Glycation is the reaction that occurs between sugars and other molecules within our bodies. The dreaded ‘sugar sag’ is just one example of its detrimental activities and cutting edge research has connected glycation to impaired barrier function, pigmentation, acne and increased oxidative stress in the skin.
Uk diets have higher levels of sugar than ever before, in fact most people in the uk consume on average 3 times more sugar than the recommended daily amount.
Glycation is a reaction that occurs when sugar molecules bond with protein molecules to form a new differently shaped particle. These molecules then go on to change the structural elements in the skin, for instance long chains of collagen proteins that make up the scaffolding of the skin and hold the skin upright are disrupted. Glycation changes the shape of the collagen molecule, it becomes stiffer and more prone to snapping. When this snapping happens and the skin no longer has no solid structure holding it up, we notice wrinkles and sagging skin as well as poor wound healing.
Glycation also alters the amount of lipids in the skin cells, this causes an imbalance in the skins fatty acids, ceremides and good cholesterol and can cause a weakened, compromised skin barrier, leading to TEWL (Trans Eptdermal Water Loss), meaning skin will likely become more dry, dehydrated and sensitive.
Gylcation has also been shown to increase rates of pigmentation and hyperpigmentation, Rosacea and Acne.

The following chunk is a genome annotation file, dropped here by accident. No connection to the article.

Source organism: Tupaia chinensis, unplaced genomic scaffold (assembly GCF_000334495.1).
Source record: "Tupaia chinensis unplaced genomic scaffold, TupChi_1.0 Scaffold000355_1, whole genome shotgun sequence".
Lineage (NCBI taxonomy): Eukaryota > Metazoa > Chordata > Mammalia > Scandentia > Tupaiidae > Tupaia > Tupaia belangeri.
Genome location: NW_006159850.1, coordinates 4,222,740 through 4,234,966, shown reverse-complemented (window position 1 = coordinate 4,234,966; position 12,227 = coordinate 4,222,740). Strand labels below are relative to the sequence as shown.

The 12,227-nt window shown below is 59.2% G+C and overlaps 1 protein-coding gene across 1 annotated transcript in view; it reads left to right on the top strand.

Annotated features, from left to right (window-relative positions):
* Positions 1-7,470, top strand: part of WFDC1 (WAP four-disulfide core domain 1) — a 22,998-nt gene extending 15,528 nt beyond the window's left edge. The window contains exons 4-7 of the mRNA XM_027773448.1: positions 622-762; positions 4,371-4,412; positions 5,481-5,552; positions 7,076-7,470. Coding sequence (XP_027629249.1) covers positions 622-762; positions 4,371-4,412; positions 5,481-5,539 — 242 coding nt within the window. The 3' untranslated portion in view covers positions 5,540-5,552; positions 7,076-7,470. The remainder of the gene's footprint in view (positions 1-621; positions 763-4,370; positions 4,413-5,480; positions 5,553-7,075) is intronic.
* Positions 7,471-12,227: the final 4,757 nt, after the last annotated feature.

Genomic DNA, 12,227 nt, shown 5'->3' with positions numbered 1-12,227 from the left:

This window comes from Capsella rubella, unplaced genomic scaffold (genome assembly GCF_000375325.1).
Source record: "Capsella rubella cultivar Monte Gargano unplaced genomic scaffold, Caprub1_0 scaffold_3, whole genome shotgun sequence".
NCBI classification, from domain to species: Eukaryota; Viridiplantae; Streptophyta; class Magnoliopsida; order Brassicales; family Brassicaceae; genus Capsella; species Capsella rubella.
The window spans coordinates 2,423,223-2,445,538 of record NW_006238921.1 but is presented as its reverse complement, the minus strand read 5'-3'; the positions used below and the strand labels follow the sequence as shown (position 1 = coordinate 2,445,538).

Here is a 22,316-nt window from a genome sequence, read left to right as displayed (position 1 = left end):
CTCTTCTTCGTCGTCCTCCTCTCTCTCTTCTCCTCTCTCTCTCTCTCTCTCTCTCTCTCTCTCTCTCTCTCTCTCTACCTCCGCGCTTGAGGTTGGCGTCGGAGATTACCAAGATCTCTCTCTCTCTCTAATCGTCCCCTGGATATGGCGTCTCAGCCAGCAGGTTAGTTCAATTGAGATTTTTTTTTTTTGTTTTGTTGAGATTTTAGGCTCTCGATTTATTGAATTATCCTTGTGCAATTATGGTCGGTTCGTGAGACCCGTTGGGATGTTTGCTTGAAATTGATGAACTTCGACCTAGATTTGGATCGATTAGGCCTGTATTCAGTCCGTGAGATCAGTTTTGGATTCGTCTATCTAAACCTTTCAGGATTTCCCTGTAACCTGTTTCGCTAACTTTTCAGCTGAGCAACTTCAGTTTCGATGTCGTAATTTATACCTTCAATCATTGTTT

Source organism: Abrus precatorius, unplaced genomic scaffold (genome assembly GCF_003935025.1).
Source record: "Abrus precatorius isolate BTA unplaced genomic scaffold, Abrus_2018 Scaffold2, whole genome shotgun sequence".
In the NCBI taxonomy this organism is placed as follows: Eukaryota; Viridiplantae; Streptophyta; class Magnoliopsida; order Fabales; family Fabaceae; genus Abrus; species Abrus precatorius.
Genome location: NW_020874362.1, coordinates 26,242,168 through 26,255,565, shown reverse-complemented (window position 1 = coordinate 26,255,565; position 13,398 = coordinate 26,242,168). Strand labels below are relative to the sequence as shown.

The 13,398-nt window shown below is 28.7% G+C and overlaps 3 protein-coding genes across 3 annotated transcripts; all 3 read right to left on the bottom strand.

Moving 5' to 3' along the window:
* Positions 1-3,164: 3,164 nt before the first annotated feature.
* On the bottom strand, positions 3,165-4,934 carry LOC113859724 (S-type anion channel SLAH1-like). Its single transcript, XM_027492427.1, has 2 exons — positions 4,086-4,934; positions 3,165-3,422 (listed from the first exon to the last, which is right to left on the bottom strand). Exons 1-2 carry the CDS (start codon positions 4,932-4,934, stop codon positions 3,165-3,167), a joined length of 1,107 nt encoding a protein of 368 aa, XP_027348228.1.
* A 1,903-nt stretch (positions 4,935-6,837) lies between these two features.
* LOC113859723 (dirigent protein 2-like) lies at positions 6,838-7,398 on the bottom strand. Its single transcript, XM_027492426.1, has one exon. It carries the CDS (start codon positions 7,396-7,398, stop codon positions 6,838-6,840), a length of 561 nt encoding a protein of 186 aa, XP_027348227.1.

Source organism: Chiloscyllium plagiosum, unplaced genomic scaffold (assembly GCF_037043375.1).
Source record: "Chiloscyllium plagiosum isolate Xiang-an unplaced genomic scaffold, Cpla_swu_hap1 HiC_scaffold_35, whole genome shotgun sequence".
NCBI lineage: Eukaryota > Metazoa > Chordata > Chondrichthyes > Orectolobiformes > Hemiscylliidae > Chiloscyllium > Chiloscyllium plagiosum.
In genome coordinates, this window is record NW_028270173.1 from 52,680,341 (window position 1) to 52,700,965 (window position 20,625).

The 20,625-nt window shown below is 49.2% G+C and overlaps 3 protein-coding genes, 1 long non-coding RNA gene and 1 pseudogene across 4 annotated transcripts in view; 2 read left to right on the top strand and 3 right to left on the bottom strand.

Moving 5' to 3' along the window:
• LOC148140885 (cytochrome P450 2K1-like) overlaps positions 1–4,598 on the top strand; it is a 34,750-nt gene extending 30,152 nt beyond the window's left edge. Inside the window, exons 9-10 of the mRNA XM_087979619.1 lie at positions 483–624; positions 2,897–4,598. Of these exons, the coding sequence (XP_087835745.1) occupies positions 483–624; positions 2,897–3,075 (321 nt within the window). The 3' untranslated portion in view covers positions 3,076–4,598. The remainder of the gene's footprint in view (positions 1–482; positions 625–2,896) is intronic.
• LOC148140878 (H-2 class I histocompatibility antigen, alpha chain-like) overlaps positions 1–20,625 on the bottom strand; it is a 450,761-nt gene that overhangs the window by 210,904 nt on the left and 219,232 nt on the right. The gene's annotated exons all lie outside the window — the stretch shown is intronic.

The detrimental impact of glycation on the skin means targeted support is necessary. Certain ingredients are thought to improve the rate and quality of the collagen we create.
Vitamin A is widely known for its beneficial action on the skin. It helps to create a foundation for healthy skin. Omega Fatty acids and antioxidants are also thought to increase the rate of collagen production.
Vitamin C is essential for collagen production, as it is a co-factor for several of the enzymes critical in its production, Without Vitamin C in the body, collagen could not be created. Vitamin C stimulates at least four genes related to collagen, a deficiency in vitamin C tends to cause the skin to loose strength, wrinkle and sag. One study has shown Vitamin C inhibits the process of glycation by 73%.
Alongside Vitamin C ingredients such as MSM and SOD are also involved in the synthesis of collagen. And topically AHA’s and BHA’s have a beneficial impact helping to stimulate cell turnover and collagen production. Other ingredients vital to collagen production include amino acids, Zinc and Vitamin B6 – So ensuring a balanced, comprehensive nutrient intake is vital to maintain healthy skin and collagen production.
Research has shown Green tea consistently lowers glycation in the skin, research has also shown that 2 months of topical and oral antioxidants can begin to reverse the impacts of glycation. Other beneficial antioxidants that assist on the reduction on oxidative stress on the sin include, lycopene, astaxanthin, beta-carotene and lutein.
Its always a good idea to use both to ensure we are getting the maximum amount of Vitamin A to the skin. Topical Vitamin A fortifies the skin from the outside, while oral Vitamin A feeds from the inside reaching the deepest layers off the skin, feeding the skin for 24 hours.